Bringing stability and purpose to marginalised teens


Gadi joined Kaima when all other options had failed. His anti-social behaviour had led to his removal from many schools. He was desperate to fit in but had few social skills and struggled to form any kind of positive relationship. His parents felt at a complete loss…and saw Kaima as their last chance. 

At Kaima, Gadi has learnt to feel comfortable in his own skin. He is responsible for planting, weeding, tending to the vegetables and picking the ripe fruit ready for sale. He takes these jobs very seriously, wanting to do his best for himself and his team. He is learning so much about himself, and with the support of Kaima’s dedicated social workers, he is developing the tools to build positive relationships with his peers. He still has good and bad days but the structure in his life gives him direction when he starts to act out. He doesn’t feel judged, he just feels happy and secure in himself – and that’s exactly what Kaima is there for.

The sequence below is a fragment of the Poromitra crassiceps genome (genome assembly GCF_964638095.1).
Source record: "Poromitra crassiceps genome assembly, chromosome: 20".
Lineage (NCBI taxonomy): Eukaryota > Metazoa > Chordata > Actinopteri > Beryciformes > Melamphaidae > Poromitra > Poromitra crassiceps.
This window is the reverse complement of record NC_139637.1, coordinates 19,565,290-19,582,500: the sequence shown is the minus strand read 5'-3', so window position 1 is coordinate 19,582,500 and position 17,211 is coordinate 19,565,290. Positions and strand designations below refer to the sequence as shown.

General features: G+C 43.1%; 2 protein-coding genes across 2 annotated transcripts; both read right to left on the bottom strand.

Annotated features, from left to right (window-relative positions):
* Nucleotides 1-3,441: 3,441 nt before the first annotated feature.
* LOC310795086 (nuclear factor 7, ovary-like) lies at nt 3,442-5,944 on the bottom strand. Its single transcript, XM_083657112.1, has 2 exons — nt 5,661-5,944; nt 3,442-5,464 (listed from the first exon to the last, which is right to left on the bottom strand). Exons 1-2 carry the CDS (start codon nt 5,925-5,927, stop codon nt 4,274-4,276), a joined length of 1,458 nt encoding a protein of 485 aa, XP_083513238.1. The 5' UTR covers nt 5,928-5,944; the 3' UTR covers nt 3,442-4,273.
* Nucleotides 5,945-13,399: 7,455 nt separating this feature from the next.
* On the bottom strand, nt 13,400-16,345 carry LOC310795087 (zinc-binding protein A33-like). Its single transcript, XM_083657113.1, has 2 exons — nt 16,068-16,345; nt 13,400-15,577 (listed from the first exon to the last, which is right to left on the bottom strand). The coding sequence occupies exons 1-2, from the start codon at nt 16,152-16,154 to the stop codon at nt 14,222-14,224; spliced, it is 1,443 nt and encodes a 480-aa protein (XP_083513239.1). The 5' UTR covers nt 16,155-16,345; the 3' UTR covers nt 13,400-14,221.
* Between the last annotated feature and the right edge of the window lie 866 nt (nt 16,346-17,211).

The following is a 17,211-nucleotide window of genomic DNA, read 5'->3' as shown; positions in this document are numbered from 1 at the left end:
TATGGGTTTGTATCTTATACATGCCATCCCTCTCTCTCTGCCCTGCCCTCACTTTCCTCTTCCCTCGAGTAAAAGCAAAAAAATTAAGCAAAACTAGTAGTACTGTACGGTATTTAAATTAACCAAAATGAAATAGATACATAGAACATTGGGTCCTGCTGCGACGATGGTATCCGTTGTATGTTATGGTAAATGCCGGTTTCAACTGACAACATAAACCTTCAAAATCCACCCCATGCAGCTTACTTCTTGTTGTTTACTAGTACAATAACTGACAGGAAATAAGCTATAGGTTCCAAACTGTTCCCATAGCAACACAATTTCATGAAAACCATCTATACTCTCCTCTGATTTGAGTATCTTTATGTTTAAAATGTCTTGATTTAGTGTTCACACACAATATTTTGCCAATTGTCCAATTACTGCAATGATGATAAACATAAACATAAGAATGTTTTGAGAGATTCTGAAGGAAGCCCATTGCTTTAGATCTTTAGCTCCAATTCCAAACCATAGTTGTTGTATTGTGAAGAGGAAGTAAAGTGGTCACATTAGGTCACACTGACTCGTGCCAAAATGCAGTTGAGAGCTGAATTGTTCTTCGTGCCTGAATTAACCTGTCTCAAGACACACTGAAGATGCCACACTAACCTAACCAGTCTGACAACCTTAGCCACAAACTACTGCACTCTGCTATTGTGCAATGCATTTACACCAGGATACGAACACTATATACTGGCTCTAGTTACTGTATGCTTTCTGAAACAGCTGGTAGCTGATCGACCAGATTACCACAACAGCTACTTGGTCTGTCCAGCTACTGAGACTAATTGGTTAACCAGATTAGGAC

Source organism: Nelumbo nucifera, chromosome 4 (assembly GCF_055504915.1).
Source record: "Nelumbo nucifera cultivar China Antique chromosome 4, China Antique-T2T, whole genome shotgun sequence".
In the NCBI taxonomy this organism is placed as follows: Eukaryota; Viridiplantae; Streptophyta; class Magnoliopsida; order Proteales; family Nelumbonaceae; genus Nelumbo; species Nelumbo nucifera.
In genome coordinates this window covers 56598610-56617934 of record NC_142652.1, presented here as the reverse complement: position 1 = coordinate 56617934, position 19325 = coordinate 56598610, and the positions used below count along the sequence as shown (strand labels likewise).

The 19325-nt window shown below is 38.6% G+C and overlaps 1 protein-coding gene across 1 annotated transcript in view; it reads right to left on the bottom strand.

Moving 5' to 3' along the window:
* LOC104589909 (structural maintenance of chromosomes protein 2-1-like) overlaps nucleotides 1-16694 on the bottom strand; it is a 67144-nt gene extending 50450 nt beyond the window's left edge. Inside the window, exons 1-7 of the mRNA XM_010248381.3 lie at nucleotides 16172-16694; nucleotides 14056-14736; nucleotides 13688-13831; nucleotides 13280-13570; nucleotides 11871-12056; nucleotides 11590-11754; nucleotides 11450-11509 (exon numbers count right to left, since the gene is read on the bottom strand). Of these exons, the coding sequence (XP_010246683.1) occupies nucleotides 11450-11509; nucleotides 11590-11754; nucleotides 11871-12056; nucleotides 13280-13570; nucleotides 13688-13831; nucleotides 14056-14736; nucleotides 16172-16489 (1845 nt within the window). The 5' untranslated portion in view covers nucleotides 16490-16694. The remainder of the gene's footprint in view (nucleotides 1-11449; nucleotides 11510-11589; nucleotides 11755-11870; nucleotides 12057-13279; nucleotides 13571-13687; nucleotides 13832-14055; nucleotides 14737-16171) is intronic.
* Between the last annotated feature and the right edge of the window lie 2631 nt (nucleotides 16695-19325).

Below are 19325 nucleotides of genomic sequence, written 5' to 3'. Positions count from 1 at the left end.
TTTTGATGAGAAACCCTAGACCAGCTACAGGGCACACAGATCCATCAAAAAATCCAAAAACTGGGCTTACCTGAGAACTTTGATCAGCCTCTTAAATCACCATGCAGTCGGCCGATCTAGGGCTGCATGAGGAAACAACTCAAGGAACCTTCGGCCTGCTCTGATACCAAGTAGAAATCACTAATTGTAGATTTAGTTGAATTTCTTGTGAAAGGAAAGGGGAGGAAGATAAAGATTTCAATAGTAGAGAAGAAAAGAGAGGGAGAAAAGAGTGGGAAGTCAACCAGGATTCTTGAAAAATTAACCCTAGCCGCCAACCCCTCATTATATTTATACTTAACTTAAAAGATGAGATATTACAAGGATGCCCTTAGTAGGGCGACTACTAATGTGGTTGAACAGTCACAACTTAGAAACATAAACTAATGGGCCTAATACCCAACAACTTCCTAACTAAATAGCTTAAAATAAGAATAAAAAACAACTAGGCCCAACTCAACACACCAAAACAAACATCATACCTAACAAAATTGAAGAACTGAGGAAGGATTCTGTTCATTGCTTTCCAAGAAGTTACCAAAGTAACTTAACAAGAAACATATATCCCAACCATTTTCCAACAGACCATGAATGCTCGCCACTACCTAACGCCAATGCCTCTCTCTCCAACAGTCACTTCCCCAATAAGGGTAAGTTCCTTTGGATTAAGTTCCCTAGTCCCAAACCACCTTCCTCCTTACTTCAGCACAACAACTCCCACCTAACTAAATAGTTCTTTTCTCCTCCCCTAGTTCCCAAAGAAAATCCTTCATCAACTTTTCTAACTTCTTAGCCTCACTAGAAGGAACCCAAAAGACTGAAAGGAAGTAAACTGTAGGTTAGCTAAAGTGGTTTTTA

At Kaima, each participant learns to grow, market and sell the farm’s organic products, earning an hourly wage and taking their place as fully invested partners in the business. They develop positive social skills, a strong work ethic, and receive the support and training they need to find their place in the world. As a result of the programme, Kaima’s participants have successfully returned to the education system, entered the army, and been able to foster long-term, meaningful relationships. Kaima keeps in touch with all of its ‘graduates’, offering mentoring and support as they embark on the next chapter in their lives.

Have to say it is without question the best charity I have ever come across

405 ILS

Weekly stipend for an at-risk teenager


Number of at-risk teens working at Kaima


Number of seeds planted per season